There are many similarities between golf and pickleball from a technique perspective. We previously discussed the importance of minimizing your backswing when dinking as if attempting a crucial 3-foot birdie putt on the 18th green.
In this post, we once again go to the golf course and this time liken the need to open one’s pickleball paddle face when dinking much like one would open their club face when hitting a golf ball over an obstruction such as a bush or shrub.
Are your Dinks Going into the Net?
If you’re like many, you lose dink battles simply because you keep hitting these seemingly simple shots into the net – and by doing so, don’t even give your opponents an opportunity to miss. Perhaps the balls clip the top of the net, consider going over, only to roll back and drop onto your side. Perhaps your shots aren’t that close and go into the middle of the net. Either way, you “gave away” an easy point to your opponent because you simply didn’t get the ball over the net. You didn’t give your opponent an opportunity to mess up and miss.
Ideally, you want to lay your wrist back and put that paddle at an approximate 45 degree angle when dinking – or even when hitting drop shots for that matter. That 45 degree angle will give the ball a natural “loft” over the net and will give you more margin-for-error.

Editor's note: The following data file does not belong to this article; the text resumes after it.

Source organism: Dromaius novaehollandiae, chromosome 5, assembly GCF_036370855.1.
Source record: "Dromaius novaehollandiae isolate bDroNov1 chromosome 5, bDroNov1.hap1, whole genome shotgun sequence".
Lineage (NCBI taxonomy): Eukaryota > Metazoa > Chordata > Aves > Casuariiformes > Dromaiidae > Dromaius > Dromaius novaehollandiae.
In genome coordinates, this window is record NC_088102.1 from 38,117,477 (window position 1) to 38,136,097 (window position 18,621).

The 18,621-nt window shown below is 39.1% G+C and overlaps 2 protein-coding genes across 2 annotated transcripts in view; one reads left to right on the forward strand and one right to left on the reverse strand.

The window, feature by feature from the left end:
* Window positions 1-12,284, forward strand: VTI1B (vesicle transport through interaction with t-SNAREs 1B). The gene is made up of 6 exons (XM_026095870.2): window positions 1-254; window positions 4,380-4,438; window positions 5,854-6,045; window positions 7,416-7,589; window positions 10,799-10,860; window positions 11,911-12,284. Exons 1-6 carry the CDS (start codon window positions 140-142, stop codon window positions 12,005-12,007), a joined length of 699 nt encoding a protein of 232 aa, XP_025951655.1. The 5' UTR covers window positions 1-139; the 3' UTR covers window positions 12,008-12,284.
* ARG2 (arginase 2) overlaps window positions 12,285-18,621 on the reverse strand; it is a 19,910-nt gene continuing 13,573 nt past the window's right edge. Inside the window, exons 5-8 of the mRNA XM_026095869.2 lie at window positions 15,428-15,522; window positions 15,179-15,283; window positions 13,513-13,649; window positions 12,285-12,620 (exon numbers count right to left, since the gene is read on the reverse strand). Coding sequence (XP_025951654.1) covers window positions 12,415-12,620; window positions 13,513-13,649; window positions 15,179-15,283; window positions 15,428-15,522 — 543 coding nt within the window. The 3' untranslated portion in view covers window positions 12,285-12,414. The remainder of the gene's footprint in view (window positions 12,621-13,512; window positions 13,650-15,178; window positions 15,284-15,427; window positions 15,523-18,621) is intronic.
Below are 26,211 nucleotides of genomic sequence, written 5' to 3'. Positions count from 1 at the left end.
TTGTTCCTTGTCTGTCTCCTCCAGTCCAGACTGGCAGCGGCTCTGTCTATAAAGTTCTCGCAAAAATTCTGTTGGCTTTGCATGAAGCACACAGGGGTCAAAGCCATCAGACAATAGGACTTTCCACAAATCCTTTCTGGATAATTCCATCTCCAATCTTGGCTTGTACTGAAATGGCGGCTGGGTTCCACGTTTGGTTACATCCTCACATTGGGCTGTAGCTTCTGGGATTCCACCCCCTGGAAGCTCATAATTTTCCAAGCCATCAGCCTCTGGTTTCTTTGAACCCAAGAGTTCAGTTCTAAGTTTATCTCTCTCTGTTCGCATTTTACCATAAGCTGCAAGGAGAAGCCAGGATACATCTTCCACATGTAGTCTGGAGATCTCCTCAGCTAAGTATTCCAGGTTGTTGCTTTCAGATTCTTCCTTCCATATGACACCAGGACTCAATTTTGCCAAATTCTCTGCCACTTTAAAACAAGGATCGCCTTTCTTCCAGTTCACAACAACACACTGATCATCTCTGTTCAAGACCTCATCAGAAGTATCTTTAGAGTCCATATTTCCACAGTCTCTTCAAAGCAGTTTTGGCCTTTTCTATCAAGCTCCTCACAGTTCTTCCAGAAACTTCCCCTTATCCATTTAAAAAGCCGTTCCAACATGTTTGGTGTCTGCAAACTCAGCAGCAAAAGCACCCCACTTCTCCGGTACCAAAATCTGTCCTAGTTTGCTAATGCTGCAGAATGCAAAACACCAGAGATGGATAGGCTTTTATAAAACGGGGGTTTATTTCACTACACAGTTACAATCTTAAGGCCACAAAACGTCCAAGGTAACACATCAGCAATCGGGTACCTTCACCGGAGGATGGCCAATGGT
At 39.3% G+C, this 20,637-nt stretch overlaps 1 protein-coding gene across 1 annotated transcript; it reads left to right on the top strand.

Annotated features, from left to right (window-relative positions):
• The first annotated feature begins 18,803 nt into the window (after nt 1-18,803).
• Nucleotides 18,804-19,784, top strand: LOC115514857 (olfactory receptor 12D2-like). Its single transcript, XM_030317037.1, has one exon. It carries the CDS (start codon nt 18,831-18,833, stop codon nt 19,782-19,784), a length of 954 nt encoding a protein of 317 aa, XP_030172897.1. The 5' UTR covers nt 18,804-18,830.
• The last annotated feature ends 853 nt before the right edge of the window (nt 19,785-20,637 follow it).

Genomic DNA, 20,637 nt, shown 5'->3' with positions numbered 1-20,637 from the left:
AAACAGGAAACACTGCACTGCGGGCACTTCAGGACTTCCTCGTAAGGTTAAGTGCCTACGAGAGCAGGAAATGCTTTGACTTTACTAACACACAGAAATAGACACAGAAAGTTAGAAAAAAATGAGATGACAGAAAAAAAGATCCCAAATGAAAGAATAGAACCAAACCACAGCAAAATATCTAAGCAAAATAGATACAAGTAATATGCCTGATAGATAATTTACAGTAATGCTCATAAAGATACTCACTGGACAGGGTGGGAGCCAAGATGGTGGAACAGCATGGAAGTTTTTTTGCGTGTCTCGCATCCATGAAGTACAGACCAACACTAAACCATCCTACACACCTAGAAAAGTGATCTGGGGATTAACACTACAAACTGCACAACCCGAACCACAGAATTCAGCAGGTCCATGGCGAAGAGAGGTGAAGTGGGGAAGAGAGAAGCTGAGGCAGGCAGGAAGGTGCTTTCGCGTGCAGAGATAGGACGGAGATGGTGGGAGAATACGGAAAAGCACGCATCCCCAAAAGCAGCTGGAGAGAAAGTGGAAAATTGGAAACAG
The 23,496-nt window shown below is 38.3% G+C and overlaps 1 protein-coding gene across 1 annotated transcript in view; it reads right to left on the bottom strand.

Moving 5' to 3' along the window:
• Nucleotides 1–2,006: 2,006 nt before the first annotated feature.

It’s similar to a golfer who has an obstruction in front of their ball – such as a bush or shrub. To hit over the obstruction and land the ball on the green, the golfer will open their club face. If they didn’t open their club face, there’s a very good likelihood that the ball would be hit directly into the obstruction. Opening the club face simply allows the golfer to get a natural loft over the obstruction.
You may be surprised how this simple tip will help you get more balls in play and, as a result, may lead to more points and games won!
See you on the courts!